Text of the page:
Woman's World (1954)

93-94 mins | Drama | October 1954

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HISTORY

The working title of this film was A Woman’s World . In the opening credits, the singing group The Four Aces is billed as "Four Aces." After the end credits, a written epilogue reads: “The advance-design motor vehicles, styling models and other materials shown in this production were made available through the courtesy of the Ford Division, Lincoln-Mercury Division and Engineering Staff of the Ford Motor Company.” According to a 2 Feb 1954 DV news item, co-screenwriter Claude Binyon was originally set to direct the picture, but was replaced by Jean Negulesco. On 14 Feb 1954, NYT reported that Eleanor Parker, Glenn Ford and Charlton Heston were in the film’s cast. Apr 1954 HR news items announced that Gloria Grahame and Jean Peters were to be in the cast, and that “the highest budget ever set by Twentieth Century-Fox on a modern drama—3.25 million dollars” had been approved by production chief Darryl F. Zanuck. According to studio publicity, Peters fell ill with the flu and was replaced by Arlene Dahl.
       Although a 22 Jun 1954 HR news item reported that Gene Tierney would be appearing in the picture as a movie star besieged by autograph seekers at the 21 Club, that scene does not appear in the finished picture. The news item also stated that the role had been offered to Tierney after it was turned down by Marilyn Monroe, who was committed to another picture. Other HR news items noted that background sequences and second unit footage were shot on location in New York City. The picture marked the last film Cornel Wilde made for Twentieth ... More Less

The working title of this film was A Woman’s World . In the opening credits, the singing group The Four Aces is billed as "Four Aces." After the end credits, a written epilogue reads: “The advance-design motor vehicles, styling models and other materials shown in this production were made available through the courtesy of the Ford Division, Lincoln-Mercury Division and Engineering Staff of the Ford Motor Company.” According to a 2 Feb 1954 DV news item, co-screenwriter Claude Binyon was originally set to direct the picture, but was replaced by Jean Negulesco. On 14 Feb 1954, NYT reported that Eleanor Parker, Glenn Ford and Charlton Heston were in the film’s cast. Apr 1954 HR news items announced that Gloria Grahame and Jean Peters were to be in the cast, and that “the highest budget ever set by Twentieth Century-Fox on a modern drama—3.25 million dollars” had been approved by production chief Darryl F. Zanuck. According to studio publicity, Peters fell ill with the flu and was replaced by Arlene Dahl.
       Although a 22 Jun 1954 HR news item reported that Gene Tierney would be appearing in the picture as a movie star besieged by autograph seekers at the 21 Club, that scene does not appear in the finished picture. The news item also stated that the role had been offered to Tierney after it was turned down by Marilyn Monroe, who was committed to another picture. Other HR news items noted that background sequences and second unit footage were shot on location in New York City. The picture marked the last film Cornel Wilde made for Twentieth Century-Fox under his long-term contract with the studio. More Less

GEOGRAPHIC LOCATIONS
BIBLIOGRAPHIC SOURCES
SOURCE
DATE
PAGE
Box Office
9 Oct 1954.
---
Daily Variety
2 Feb 1954.
---
Daily Variety
29 Sep 54
p. 3.
Film Daily
30 Sep 54
p. 10.
Hollywood Citizen-News
9 Oct 1954.
---
Hollywood Reporter
2 Jul 1953
p. 2.
Hollywood Reporter
19 Feb 1954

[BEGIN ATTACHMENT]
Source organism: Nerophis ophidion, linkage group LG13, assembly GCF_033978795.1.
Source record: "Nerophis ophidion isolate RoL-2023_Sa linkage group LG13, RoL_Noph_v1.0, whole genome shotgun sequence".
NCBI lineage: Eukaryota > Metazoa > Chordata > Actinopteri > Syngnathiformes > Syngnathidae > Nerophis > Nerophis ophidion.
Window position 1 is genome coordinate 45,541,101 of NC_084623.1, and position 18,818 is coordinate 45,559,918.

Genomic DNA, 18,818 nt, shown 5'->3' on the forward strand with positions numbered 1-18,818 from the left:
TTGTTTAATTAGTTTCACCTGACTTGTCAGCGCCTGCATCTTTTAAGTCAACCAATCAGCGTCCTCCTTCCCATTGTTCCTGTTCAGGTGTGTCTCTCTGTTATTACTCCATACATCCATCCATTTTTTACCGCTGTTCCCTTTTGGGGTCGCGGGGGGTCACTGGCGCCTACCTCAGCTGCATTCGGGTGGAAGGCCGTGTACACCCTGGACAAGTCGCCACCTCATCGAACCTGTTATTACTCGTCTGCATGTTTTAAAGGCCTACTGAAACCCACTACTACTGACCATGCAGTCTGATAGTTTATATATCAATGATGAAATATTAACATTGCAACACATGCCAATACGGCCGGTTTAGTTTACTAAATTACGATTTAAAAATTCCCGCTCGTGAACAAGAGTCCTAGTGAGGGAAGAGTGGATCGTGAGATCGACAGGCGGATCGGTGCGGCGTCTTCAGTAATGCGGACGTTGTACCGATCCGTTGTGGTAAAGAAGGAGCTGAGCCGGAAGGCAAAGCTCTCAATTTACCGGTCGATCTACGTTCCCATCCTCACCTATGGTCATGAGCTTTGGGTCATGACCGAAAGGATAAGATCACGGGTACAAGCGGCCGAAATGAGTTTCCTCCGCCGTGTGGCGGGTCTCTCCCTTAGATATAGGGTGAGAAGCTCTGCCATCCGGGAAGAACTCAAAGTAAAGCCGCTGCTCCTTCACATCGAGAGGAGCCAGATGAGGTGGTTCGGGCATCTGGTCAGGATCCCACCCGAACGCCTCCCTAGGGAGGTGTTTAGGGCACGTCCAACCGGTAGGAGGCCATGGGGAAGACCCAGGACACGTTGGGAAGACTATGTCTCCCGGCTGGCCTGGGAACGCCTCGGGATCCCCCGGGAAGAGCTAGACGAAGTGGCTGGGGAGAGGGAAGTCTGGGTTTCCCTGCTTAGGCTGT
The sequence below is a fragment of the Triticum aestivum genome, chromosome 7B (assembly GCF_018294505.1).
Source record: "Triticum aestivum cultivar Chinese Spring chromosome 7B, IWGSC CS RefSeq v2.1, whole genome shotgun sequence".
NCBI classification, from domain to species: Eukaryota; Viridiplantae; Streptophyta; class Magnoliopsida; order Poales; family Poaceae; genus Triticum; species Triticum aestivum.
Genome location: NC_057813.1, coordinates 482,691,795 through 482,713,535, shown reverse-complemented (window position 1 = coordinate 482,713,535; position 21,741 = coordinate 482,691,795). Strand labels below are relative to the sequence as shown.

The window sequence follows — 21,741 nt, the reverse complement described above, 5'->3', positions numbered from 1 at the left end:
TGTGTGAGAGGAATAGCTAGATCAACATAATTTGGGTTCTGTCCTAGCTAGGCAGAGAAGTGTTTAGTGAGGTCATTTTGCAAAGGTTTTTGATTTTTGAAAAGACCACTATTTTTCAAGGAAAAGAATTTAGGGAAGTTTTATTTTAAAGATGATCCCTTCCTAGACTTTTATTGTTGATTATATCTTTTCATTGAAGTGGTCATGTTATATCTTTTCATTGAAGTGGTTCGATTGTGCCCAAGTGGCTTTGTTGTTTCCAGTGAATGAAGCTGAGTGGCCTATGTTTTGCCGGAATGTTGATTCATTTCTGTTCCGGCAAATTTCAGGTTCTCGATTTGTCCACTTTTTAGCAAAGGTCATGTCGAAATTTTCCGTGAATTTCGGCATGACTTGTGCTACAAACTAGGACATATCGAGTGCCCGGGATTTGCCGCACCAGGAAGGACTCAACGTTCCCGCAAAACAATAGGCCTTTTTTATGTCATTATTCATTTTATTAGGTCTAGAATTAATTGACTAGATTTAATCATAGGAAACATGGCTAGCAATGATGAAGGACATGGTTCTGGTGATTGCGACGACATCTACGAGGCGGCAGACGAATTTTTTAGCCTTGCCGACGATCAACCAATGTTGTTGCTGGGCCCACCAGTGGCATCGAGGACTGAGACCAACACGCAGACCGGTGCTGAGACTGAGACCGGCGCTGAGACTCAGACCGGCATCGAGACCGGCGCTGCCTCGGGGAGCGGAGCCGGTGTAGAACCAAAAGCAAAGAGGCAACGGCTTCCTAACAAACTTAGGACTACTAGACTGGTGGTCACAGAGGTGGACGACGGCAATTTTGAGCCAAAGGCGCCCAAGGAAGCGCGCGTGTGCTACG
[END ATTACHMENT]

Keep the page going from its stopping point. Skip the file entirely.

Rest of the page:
p. 3.
Hollywood Reporter
12 Mar 1954
p. 3.
Hollywood Reporter
7 Apr 1954
p. 2.
Hollywood Reporter
26 Apr 1954
p. 1.
Hollywood Reporter
5 May 1954
p. 10.
Hollywood Reporter
10 May 1954
p. 2.
Hollywood Reporter
11 Jun 1954
p. 6.
Hollywood Reporter
22 Jun 1954
p. 2.
Hollywood Reporter
6 Aug 1954
p. 7.
Hollywood Reporter
29 Sep 1954
p. 2, 4.
Motion Picture Herald Product Digest
2 Oct 54
p. 169.
New York Times
14 Feb 1954.
---
New York Times
29 Sep 54
p. 23.
Newsweek
18 Oct 1954.
---
Variety
29 Sep 54
p. 6.
CAST
PRODUCTION CREDITS
NAME
PARENT COMPANY
DISTRIBUTION COMPANY
NAME
CREDITED AS
CREDIT
DIRECTORS
Asst dir
PRODUCER
PHOTOGRAPHY
ART DIRECTORS
Art dir
Art dir
FILM EDITOR
Film ed
SET DECORATORS
Set dec
Set dec
COSTUMES
Ward dir
VISUAL EFFECTS
Spec photog eff
MAKEUP
Makeup artist
Hair styling
PRODUCTION MISC
Prod mgr
COLOR PERSONNEL
Col consultant
SOURCES
LITERARY
Based on the novelette May the Best Wife Win by Mona Williams in McCall's Magazine (publication date undetermined).
AUTHOR
SONGS
"It's a Woman's World," music and lyrics by Sammy Cahn and Cyril J. Mockridge, sung by The Four Aces.
PERFORMER
DETAILS
Alternate Title:
A Woman's World
Release Date:
October 1954
Premiere Information:
New York opening: 28 September 1954
Los Angeles opening: 8 October 1954
Production Date:
10 May--mid June 1954
Copyright Claimant:
Twentieth Century-Fox Film Corp.
Copyright Date:
28 September 1954
Copyright Number:
LP4232
Physical Properties:
Sound
Western Electric Recording
Color
Widescreen/ratio
CinemaScope
Lenses/Prints
print by Technicolor
Lenses/Prints
lenses by Bausch & Lomb
Duration(in mins):
93-94
Length(in feet):
8,492
Length(in reels):
12
Country:
United States
Language:
English
PCA No:
17073
SYNOPSIS

Following the death of Philip Briggs, the general manager at luxury automobile manufacturer Gifford Motors, owner Ernest K. Gifford decides to select his successor from among the top three district managers. The snobbish Gifford orders the men to come to the company’s headquarters in New York City and to bring their wives, as he believes that the wife of a man in such an important position is as valuable to the company as her husband. Arriving by plane are Bill and Katie Baxter, a devoted couple reluctant to leave their children in their Kansas City home. Jerry Talbot, traveling by train from Texas, warns his sexy wife Carol to let him handle Gifford his own way. Elizabeth and Sidney Burns, who are on the verge of separating, quarrel as they drive from Philadelphia, and Sid begs Liz not to reveal their marital problems. Liz promises to act like a dutiful wife, although she is embittered by Sid’s devotion to work, which has given him an ulcer and strained their marriage. After the couples settle into the lavish hotel suites provided by Gifford, they discuss their trip, and Katie, who believes that the trip is a reward for good sales, expresses her dislike of the big city. Carol, meanwhile, reiterates her desire to leave Texas and become part of a more glamorous lifestyle, and Liz states that if Sid is promoted, he will work himself to death. After Bill warns the nervous Katie not to have more than one martini, they attend a reception hosted by Gifford, and Liz is bemused to see the glamorous Carol staging a grand entrance during which she catches Gifford’s eye. Katie rapidly downs ... +